Anybody who watches British TV news, or consumes British media in general, would be forgiven for thinking that the world barely exists beyond the UK’s borders.
This trend has been noticeable for several years, but has accelerated rapidly in the last 12 months. Since the EU referendum June 2016, ‘Britain’ has become enclosed in its own little hothouse world. It is convinced that Europe is plotting against it, convinced that as long as we stop within our own borders and continue to call ourselves Great Britain then everything will be fine and dandy.
A 52:48 vote to leave was hardly a massive mandate for the huge changes leaving the EU will entail; the people who voted to leave seem angry and irritable even in victory. The country becomes more divided with each passing month.
Politicians have been happy to pitch one side against the other, while at the same time quietly giving leavers their full support in the hope of crushing the remainers. Egged on by a tabloid media whose anti EU hysteria knows no bounds, they denounce the ‘enemies of the people’, the ‘remoaners’ and ‘saboteurs’, and anybody else who stands in the way of the “will of the people”.
Virtually everything since the referendum has been viewed through the prism of Brexit. It’s not enough to quietly (and sadly) accept the result. You have to actively and openly embrace it; shout in joy from the rooftops even. Not to do so is seen as a form of treason. Maybe we should just have done with it and order a job lot of ‘I❤Brexit’ t-shirts for the leavers to wear, making it easier to spot the traitors in our midst.
However, 12 months later we are no further on. It is pitiful that the Tory government has failed to elucidate what our Brexit strategy actually is. There is no vision for Britain after Brexit, one that identifies where jobs or growth or opportunities for young people will come from. Instead we get the relentless incantation of worthless platitudes such as “Brexit means Brexit and we’re going to make a success of it”. In other words we should implicitly trust the government to get the deal done. We needn’t worry our pretty little heads about it.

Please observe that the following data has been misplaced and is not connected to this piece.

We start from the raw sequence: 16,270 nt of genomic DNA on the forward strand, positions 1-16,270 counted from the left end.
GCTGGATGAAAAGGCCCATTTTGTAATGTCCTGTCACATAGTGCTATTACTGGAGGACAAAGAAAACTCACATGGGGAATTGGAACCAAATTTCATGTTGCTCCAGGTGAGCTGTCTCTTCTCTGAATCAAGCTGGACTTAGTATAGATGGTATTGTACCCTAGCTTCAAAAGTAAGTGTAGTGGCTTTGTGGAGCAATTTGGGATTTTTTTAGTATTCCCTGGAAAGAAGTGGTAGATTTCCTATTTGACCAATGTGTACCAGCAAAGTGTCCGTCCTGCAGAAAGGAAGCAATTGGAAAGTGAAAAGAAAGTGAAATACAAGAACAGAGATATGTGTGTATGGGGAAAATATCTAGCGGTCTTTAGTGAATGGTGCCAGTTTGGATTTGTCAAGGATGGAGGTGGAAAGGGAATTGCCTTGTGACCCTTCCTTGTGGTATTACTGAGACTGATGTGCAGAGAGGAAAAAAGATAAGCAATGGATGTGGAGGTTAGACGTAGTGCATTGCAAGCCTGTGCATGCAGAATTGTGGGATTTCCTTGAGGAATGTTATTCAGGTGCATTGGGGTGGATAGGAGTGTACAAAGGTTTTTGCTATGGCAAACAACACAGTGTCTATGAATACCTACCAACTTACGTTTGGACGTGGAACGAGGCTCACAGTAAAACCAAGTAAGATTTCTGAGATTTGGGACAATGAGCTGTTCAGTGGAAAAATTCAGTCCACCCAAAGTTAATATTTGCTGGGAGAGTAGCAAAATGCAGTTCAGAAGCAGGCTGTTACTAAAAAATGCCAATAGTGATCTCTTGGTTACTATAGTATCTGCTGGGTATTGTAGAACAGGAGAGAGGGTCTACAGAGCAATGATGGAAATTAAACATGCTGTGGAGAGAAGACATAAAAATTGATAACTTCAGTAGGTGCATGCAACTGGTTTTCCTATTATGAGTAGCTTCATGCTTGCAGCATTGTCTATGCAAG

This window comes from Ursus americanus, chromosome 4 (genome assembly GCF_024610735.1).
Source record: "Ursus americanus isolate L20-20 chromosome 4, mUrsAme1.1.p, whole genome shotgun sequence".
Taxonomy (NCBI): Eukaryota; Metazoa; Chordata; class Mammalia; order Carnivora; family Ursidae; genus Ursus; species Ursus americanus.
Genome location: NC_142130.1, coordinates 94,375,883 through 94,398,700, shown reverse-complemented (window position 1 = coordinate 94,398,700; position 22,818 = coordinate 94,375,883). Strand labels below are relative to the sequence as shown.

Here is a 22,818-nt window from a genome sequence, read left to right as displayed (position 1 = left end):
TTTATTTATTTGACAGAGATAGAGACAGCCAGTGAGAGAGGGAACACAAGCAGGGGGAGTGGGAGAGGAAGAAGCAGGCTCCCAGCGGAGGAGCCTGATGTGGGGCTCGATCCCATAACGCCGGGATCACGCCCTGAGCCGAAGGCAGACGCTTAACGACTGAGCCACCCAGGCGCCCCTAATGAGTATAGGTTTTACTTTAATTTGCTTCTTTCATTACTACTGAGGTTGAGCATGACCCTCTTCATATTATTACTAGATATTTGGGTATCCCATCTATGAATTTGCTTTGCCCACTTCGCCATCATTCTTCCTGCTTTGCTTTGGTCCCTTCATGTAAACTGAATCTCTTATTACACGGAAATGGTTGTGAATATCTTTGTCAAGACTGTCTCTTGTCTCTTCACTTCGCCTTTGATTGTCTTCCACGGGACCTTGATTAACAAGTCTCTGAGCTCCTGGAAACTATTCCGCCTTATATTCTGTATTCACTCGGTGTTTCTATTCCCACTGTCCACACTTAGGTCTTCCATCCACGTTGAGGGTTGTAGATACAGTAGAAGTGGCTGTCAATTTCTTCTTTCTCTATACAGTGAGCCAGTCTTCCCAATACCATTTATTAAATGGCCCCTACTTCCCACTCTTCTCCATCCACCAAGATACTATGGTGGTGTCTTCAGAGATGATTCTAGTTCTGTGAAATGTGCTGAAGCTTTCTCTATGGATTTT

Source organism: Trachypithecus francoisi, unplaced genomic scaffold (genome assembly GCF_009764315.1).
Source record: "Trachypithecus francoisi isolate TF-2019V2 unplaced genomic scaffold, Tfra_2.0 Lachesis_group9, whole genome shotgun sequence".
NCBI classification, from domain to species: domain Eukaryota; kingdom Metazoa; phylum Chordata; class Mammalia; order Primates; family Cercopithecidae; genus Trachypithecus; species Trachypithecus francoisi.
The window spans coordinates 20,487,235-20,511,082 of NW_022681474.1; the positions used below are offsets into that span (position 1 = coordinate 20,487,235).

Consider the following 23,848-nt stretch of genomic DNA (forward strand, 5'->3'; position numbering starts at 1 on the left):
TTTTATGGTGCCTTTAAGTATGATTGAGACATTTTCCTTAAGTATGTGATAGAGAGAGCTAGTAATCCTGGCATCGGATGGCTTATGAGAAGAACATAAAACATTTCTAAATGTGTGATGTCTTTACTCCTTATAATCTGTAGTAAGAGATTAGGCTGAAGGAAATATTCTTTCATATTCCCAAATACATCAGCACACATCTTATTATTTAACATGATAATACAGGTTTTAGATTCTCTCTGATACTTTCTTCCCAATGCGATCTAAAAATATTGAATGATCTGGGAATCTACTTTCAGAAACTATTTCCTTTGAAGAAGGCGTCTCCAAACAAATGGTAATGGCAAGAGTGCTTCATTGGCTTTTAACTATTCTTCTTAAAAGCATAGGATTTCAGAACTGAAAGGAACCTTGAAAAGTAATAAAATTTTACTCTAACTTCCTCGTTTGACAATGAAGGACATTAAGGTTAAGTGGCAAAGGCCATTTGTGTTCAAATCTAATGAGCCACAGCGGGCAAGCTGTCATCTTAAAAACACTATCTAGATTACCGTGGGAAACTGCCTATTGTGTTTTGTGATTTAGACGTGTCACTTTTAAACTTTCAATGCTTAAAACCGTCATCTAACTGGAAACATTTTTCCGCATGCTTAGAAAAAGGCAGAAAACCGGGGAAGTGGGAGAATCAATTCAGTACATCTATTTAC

The government continue to give the impression that the EU will give us exactly what we want, that they need us more than we need them that, in fact, we are actually doing Europe a favour. We’ll just skip over to Brussels for an agreeable chat, where rights will be respected, obligations met, and assets and liabilities will be divided. A dream deal for the UK will then be signed and we can all be home in time for tea.
And to complicate matters further, the recent humiliating election ‘victory’ for Theresa May (easily our worst PM since, well, David Cameron) leaves her having to revisit the most basic Brexit questions without even having a mandate in her own cabinet office. They appear overwhelmed by the magnitude of the task facing them, uncertain and under-prepared at the worst possible time.